California study of Ablation (CAABL):early utilization after index hospitalization for non-valvular atrial fibrillation

Uma Srivatsa1, Beate Danielsenb2, Ezra Amsterdama1, Yingbo Yanga1, Dali Fan1, Nayereh Pezeshkiana1, Richard H Whiteb2

1Division of Cardiovascular Medicine, UC Davis.2Department of Internal Medicine, UC Davis.



Catheter ablation (ABL) for non-valvular AF (NVAF) is recommended for symptomatic patients refractory to medical therapy and its success is related to the duration of the arrhythmia prior to intervention.Our aim was to assess the early utilization and the factors that prompted ABL in patients hospitalized for new onset NVAF.


Using de-identified administrative discharge records for hospitalizations and emergency department (ED) visits, we determined the patients who had a first-time (since 1991) health record diagnosis of AF between2005 - 2011. We linked ambulatory surgery encounters for ABL based on ICD 9 code occurring within two years of initial hospitalization. After excluding other cardiac arrhythmias, atrio-ventricular nodal ablation or pacemaker/defibrillator placement and cardiac valve disease, bivariate comparisons were made with those who did not undergo ABL.


During the study period,3,440 of 424,592 patients (0.81%) hospitalized for new onset NVAF underwent ABL. Parameters significantly (p<0.001) associated with ABL compared tonon-ABL patientsincluded: principal diagnosis of AF (55% vs 25%), age 35-64 yrs (46.1% vs. 22.4%), male (58.9% vs. 48.2%), private insurance (46.6% vs. 21.1%), Caucasian (81.0% vs.71.6%), lower frequency of ED visit < 6 months before index AF hospitalization (10.7% vs. 15.9%), lower severityofillness at time of AF diagnosis (16.5% vs. 35.6%) anda lower prevalence ofmajor comorbidities (p< 0.001).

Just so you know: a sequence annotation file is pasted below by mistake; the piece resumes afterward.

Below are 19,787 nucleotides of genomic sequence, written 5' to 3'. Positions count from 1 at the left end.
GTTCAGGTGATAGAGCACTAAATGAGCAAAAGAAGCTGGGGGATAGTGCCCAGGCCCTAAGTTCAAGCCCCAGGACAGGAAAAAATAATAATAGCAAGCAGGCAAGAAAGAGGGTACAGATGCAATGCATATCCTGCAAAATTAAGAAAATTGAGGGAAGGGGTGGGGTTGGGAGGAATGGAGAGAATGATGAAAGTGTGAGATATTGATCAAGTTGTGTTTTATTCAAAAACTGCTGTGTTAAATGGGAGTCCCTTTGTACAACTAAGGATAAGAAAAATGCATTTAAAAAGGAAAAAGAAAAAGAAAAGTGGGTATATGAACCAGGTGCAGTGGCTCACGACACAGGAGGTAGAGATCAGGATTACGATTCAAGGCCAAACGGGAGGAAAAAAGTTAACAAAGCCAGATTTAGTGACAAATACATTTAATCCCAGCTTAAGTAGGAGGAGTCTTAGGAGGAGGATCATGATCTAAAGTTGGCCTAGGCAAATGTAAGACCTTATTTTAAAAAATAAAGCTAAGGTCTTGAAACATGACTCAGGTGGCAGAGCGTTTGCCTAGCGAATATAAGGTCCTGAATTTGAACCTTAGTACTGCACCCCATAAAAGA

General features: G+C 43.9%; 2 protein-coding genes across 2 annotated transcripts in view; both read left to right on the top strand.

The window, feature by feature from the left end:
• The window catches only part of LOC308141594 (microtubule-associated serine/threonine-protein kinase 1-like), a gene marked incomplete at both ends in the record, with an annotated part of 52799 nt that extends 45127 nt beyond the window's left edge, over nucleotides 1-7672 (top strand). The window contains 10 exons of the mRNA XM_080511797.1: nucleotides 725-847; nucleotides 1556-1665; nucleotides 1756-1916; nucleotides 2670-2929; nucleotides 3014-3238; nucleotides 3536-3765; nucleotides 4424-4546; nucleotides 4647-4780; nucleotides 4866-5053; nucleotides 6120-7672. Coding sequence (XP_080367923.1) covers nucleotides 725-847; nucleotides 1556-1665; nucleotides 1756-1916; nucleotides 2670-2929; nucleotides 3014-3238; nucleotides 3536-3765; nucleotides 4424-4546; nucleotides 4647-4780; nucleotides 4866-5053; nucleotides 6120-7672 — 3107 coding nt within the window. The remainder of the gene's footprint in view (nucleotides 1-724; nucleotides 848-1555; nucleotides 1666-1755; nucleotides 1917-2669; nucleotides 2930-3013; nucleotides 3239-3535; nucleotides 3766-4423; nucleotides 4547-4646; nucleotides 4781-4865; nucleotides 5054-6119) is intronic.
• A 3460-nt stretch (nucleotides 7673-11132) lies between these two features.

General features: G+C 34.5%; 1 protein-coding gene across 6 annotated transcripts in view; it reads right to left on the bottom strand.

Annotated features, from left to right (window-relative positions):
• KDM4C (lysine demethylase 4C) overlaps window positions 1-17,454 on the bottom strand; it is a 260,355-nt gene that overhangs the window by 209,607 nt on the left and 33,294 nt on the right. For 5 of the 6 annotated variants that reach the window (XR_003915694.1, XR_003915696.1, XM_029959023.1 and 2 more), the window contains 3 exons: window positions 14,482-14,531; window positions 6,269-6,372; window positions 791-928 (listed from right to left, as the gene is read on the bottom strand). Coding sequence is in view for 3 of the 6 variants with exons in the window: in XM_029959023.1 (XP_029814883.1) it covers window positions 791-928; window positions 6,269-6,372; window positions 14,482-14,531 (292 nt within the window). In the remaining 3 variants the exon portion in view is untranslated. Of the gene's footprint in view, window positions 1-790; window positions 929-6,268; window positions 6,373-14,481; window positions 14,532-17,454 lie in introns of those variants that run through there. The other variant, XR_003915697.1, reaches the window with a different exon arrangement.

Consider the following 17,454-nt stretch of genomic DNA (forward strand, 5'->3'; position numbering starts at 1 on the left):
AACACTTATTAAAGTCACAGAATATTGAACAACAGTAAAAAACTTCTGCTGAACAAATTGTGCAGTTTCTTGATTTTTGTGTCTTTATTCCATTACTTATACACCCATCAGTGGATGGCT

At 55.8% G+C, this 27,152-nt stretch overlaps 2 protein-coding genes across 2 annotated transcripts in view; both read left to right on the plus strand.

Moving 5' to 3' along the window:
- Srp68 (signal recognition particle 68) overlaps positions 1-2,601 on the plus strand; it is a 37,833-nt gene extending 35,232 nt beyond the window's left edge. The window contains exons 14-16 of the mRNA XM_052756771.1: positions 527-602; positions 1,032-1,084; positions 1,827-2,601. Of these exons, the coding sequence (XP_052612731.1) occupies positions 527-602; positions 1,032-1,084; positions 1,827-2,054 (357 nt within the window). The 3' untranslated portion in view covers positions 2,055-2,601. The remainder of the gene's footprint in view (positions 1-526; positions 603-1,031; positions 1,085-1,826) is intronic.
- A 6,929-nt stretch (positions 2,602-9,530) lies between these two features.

Ablation has low utilization for treatment of new onset NVAF within two years of diagnosis. Earlier utilization of ABL may reduce health care burden related to NVAF and requires further evaluation.

Key Words : Ablation, Atrial fibrillation, Frequency, Epidemiology.

Correspondence to: Uma Srivatsa, MBBS, MAS, FACC, FHRS 4860 Y street, ste 2820 Sacramento, CA, 95817 Phone: 916-734-3764 Fax: Fax: 916 7348394 Email:


The current age-adjusted incidence of atrial fibrillation (AF) is13.4 per 1000 person-years[1]and the prevalence ofAF is projected to be over 10 million in the United States by 2050.[2]These patients are at risk for several morbidities requiring recurrent hospitalization, thus contributing to a huge economic burden from direct and indirect costs. [3]-[5]Medical management of non-valvular (NV)AF for rhythm control has moderate success,with median time to recurrence ranging from 74 - 487 days, reflecting frequentrelapses within first two years. [6], [7]The natural history of AF typically progresses fromparoxysmal episodes (PAF) triggered by premature atrial complexes from pulmonary veins or non pulmonary vein locations such as superior vena cava and posterior wall of left atrium, to persistent AF (PeAF) due to rotors, and substrate remodeling.[8]-[13]These patients present frequently with symptoms, however somepatients areasymptomatic with persistent AF of unknown duration. The mean duration of PAF is approximately 1.7 yrs before progressing to PeAF as noted in data from tertiary care centers.[14]

Clinical trials have shown superiority of ABL over medical therapy when used as second line intervention, and equivalent as first line treatment.[15]-[19] The reported frequency of maintaining sinus rhythm after ABL at one year varies approximately from 60-80%,[16], [17], [19], [20]with PAF requiring less extensive ablation compared to PeAF, achievinggreater success in maintaining sinus rhythm,[21][22]and resulting in fewer procedure related adverse events. [23]The defined success of ABL (non-recurrence of AF > 30 sec) isdependent on the type of AF prior to intervention[24] and theoverall duration of AF.[14] Evidence reflects superior control of AF when ABL is performed early in the course of the disease and is thereforerecommended for those who are refractory or intolerant to therapy with at least one drug.[25]-[27]

Our aim was to determine the frequency and predictors of early catheter ablation (< 2 years) in Californiaby a case control study of new onset AF. We hypothesized that hospitalization or emergency department visits represent severely symptomatic AF and may reflect a population with increased likelihood of referral for ABL.

Materials and Methods